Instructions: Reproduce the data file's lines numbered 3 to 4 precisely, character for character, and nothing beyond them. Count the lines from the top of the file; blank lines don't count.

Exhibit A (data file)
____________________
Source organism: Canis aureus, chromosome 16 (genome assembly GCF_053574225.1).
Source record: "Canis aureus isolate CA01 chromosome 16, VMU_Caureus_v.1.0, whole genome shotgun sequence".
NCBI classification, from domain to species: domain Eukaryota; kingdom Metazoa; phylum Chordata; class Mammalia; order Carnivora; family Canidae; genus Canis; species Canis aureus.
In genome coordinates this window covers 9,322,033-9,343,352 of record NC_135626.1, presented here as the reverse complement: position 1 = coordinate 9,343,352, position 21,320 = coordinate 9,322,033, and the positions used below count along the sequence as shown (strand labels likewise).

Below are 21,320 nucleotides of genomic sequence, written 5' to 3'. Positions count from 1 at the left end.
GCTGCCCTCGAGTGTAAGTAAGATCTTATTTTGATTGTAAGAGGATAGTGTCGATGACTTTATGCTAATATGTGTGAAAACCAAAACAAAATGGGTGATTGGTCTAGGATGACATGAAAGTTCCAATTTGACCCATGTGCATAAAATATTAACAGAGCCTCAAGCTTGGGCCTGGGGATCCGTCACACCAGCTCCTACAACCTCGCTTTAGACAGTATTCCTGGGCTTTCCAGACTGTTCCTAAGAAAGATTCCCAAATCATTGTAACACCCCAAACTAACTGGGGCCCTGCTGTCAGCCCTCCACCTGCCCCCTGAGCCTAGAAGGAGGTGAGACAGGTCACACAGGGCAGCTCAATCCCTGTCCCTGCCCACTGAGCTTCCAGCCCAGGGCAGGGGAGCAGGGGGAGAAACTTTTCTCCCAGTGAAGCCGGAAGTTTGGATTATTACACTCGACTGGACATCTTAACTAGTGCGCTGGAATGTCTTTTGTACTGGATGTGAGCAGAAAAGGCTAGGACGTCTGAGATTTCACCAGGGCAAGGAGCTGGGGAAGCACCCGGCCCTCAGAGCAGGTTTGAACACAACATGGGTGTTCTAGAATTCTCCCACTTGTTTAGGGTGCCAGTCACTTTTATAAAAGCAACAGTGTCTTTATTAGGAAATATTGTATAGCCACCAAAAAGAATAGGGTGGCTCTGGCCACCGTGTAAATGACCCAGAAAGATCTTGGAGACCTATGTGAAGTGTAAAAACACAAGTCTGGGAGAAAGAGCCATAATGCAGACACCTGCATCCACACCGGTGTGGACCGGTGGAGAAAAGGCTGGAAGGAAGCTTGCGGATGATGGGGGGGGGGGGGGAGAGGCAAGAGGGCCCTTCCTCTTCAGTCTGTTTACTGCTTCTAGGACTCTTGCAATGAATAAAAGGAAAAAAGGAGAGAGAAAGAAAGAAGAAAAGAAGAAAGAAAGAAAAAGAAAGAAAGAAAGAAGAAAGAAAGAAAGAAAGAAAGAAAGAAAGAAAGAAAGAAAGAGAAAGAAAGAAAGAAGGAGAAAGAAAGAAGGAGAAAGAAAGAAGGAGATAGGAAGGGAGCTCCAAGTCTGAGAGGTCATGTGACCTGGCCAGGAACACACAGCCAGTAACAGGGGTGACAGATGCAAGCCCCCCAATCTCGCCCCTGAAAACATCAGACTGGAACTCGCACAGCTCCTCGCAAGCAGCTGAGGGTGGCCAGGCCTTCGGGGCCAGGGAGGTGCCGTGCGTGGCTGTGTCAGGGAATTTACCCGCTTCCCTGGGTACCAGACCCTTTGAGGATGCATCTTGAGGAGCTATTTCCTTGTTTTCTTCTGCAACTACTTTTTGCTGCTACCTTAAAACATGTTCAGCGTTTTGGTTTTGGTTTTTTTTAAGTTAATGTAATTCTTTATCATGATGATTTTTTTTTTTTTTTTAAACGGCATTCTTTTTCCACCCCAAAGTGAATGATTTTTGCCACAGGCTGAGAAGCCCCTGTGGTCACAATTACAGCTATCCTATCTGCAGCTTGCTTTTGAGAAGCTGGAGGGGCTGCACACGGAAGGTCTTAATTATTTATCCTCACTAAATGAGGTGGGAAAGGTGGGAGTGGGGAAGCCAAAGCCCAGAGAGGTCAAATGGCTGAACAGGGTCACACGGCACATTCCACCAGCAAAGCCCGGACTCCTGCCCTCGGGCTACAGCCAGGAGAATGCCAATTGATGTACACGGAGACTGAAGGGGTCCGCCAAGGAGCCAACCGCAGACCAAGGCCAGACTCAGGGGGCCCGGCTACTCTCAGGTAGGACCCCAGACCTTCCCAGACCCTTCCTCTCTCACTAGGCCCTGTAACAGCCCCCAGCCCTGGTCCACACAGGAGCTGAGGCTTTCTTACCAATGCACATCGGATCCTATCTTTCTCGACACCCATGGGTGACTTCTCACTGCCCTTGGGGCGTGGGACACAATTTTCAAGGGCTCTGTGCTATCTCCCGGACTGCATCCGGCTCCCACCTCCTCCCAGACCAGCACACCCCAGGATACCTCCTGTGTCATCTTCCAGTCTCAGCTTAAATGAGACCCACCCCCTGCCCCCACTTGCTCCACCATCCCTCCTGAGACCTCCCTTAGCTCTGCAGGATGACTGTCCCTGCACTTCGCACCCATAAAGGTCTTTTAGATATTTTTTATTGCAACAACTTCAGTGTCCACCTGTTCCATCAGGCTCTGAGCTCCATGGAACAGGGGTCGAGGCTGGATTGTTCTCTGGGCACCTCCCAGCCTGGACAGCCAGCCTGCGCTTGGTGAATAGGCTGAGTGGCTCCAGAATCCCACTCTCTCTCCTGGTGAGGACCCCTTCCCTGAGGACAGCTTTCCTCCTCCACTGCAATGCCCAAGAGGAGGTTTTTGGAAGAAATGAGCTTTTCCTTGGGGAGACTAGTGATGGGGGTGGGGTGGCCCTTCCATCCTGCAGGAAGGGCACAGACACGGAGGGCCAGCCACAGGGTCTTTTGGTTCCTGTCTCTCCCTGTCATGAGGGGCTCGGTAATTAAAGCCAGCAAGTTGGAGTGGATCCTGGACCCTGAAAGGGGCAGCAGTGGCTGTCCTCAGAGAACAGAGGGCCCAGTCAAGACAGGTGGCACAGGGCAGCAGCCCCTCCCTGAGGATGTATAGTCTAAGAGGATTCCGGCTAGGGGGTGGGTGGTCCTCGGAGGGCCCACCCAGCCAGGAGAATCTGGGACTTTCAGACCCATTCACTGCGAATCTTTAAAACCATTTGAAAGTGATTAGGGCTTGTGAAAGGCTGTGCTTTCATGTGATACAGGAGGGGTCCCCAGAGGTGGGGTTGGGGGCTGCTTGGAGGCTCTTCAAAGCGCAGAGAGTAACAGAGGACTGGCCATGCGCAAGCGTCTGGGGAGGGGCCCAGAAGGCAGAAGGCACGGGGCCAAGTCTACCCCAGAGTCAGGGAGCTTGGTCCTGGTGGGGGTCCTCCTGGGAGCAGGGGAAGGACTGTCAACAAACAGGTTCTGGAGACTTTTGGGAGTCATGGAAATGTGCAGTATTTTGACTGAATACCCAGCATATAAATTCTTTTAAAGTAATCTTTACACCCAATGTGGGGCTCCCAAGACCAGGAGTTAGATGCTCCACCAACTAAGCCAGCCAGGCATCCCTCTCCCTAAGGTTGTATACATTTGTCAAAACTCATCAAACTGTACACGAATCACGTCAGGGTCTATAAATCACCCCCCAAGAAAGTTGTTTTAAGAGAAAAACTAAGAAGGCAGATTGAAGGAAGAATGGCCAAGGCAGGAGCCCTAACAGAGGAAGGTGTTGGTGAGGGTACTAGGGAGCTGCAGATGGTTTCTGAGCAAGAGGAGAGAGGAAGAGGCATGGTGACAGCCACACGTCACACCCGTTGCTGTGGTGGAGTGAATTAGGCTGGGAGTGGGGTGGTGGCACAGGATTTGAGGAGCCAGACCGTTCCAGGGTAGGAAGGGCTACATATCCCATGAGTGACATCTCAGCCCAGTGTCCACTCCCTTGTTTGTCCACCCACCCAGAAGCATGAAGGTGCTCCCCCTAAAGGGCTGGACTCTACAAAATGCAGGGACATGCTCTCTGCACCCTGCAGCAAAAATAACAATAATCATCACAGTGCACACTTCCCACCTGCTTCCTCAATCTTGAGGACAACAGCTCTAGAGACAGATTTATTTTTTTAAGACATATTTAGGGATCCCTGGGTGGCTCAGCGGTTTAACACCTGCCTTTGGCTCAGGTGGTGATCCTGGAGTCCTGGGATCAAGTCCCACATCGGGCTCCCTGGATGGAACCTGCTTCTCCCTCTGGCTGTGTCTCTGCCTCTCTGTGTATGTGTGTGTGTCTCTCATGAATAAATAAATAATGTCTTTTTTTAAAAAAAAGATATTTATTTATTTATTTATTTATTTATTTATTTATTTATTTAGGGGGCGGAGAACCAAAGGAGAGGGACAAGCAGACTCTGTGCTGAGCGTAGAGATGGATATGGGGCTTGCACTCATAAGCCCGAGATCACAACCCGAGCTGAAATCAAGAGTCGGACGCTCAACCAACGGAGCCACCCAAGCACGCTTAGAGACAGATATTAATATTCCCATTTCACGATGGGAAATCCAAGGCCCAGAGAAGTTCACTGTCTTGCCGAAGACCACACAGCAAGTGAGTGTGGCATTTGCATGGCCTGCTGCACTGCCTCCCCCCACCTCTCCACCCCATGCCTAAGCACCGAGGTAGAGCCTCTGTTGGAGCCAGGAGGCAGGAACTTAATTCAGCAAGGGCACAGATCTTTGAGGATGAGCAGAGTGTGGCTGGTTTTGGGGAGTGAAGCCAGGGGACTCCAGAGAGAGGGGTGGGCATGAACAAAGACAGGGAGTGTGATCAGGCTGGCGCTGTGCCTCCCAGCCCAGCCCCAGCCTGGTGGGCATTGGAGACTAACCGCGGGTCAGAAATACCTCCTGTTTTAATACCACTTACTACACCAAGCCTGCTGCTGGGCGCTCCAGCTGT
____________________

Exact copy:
NCBI classification, from domain to species: domain Eukaryota; kingdom Metazoa; phylum Chordata; class Mammalia; order Carnivora; family Canidae; genus Canis; species Canis aureus.
In genome coordinates this window covers 9,322,033-9,343,352 of record NC_135626.1, presented here as the reverse complement: position 1 = coordinate 9,343,352, position 21,320 = coordinate 9,322,033, and the positions used below count along the sequence as shown (strand labels likewise).